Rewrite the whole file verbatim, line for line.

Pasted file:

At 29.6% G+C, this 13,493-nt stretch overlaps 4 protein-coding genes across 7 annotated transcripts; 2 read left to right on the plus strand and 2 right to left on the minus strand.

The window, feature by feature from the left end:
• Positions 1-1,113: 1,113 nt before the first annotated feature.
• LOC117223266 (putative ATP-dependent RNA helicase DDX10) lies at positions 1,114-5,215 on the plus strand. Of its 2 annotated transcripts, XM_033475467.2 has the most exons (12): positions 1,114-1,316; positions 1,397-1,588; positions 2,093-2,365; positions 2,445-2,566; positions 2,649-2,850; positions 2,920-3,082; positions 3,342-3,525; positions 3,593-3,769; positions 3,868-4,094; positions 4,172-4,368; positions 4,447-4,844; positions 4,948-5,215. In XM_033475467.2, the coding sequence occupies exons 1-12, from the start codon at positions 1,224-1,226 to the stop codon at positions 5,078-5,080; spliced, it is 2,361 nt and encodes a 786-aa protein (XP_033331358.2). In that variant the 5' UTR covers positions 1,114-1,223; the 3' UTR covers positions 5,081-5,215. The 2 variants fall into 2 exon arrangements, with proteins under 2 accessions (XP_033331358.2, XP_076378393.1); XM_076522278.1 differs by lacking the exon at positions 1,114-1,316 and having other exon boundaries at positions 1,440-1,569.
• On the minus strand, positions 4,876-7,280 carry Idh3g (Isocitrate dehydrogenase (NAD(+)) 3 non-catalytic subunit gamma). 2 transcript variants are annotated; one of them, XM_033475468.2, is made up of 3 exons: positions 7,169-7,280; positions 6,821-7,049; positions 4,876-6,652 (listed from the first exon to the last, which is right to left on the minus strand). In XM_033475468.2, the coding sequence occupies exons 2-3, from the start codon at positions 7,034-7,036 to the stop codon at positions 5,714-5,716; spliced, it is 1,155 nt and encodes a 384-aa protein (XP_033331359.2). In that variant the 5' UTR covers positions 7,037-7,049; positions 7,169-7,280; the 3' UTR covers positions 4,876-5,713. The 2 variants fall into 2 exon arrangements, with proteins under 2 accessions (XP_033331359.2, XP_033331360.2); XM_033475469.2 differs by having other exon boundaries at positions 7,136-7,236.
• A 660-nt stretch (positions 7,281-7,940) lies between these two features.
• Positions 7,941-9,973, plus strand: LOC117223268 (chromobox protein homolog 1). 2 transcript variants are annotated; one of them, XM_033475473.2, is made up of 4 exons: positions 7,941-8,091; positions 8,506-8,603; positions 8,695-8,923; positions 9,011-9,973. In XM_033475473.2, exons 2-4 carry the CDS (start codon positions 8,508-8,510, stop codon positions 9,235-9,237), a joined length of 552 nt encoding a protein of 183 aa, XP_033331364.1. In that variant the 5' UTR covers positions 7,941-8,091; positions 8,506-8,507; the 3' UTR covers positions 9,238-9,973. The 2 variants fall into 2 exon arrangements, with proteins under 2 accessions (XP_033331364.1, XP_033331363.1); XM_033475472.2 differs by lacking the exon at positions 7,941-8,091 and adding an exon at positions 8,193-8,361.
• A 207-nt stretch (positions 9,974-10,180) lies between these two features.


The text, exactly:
At 29.6% G+C, this 13,493-nt stretch overlaps 4 protein-coding genes across 7 annotated transcripts; 2 read left to right on the plus strand and 2 right to left on the minus strand.

The window, feature by feature from the left end:
• Positions 1-1,113: 1,113 nt before the first annotated feature.
• LOC117223266 (putative ATP-dependent RNA helicase DDX10) lies at positions 1,114-5,215 on the plus strand. Of its 2 annotated transcripts, XM_033475467.2 has the most exons (12): positions 1,114-1,316; positions 1,397-1,588; positions 2,093-2,365; positions 2,445-2,566; positions 2,649-2,850; positions 2,920-3,082; positions 3,342-3,525; positions 3,593-3,769; positions 3,868-4,094; positions 4,172-4,368; positions 4,447-4,844; positions 4,948-5,215. In XM_033475467.2, the coding sequence occupies exons 1-12, from the start codon at positions 1,224-1,226 to the stop codon at positions 5,078-5,080; spliced, it is 2,361 nt and encodes a 786-aa protein (XP_033331358.2). In that variant the 5' UTR covers positions 1,114-1,223; the 3' UTR covers positions 5,081-5,215. The 2 variants fall into 2 exon arrangements, with proteins under 2 accessions (XP_033331358.2, XP_076378393.1); XM_076522278.1 differs by lacking the exon at positions 1,114-1,316 and having other exon boundaries at positions 1,440-1,569.
• On the minus strand, positions 4,876-7,280 carry Idh3g (Isocitrate dehydrogenase (NAD(+)) 3 non-catalytic subunit gamma). 2 transcript variants are annotated; one of them, XM_033475468.2, is made up of 3 exons: positions 7,169-7,280; positions 6,821-7,049; positions 4,876-6,652 (listed from the first exon to the last, which is right to left on the minus strand). In XM_033475468.2, the coding sequence occupies exons 2-3, from the start codon at positions 7,034-7,036 to the stop codon at positions 5,714-5,716; spliced, it is 1,155 nt and encodes a 384-aa protein (XP_033331359.2). In that variant the 5' UTR covers positions 7,037-7,049; positions 7,169-7,280; the 3' UTR covers positions 4,876-5,713. The 2 variants fall into 2 exon arrangements, with proteins under 2 accessions (XP_033331359.2, XP_033331360.2); XM_033475469.2 differs by having other exon boundaries at positions 7,136-7,236.
• A 660-nt stretch (positions 7,281-7,940) lies between these two features.
• Positions 7,941-9,973, plus strand: LOC117223268 (chromobox protein homolog 1). 2 transcript variants are annotated; one of them, XM_033475473.2, is made up of 4 exons: positions 7,941-8,091; positions 8,506-8,603; positions 8,695-8,923; positions 9,011-9,973. In XM_033475473.2, exons 2-4 carry the CDS (start codon positions 8,508-8,510, stop codon positions 9,235-9,237), a joined length of 552 nt encoding a protein of 183 aa, XP_033331364.1. In that variant the 5' UTR covers positions 7,941-8,091; positions 8,506-8,507; the 3' UTR covers positions 9,238-9,973. The 2 variants fall into 2 exon arrangements, with proteins under 2 accessions (XP_033331364.1, XP_033331363.1); XM_033475472.2 differs by lacking the exon at positions 7,941-8,091 and adding an exon at positions 8,193-8,361.
• A 207-nt stretch (positions 9,974-10,180) lies between these two features.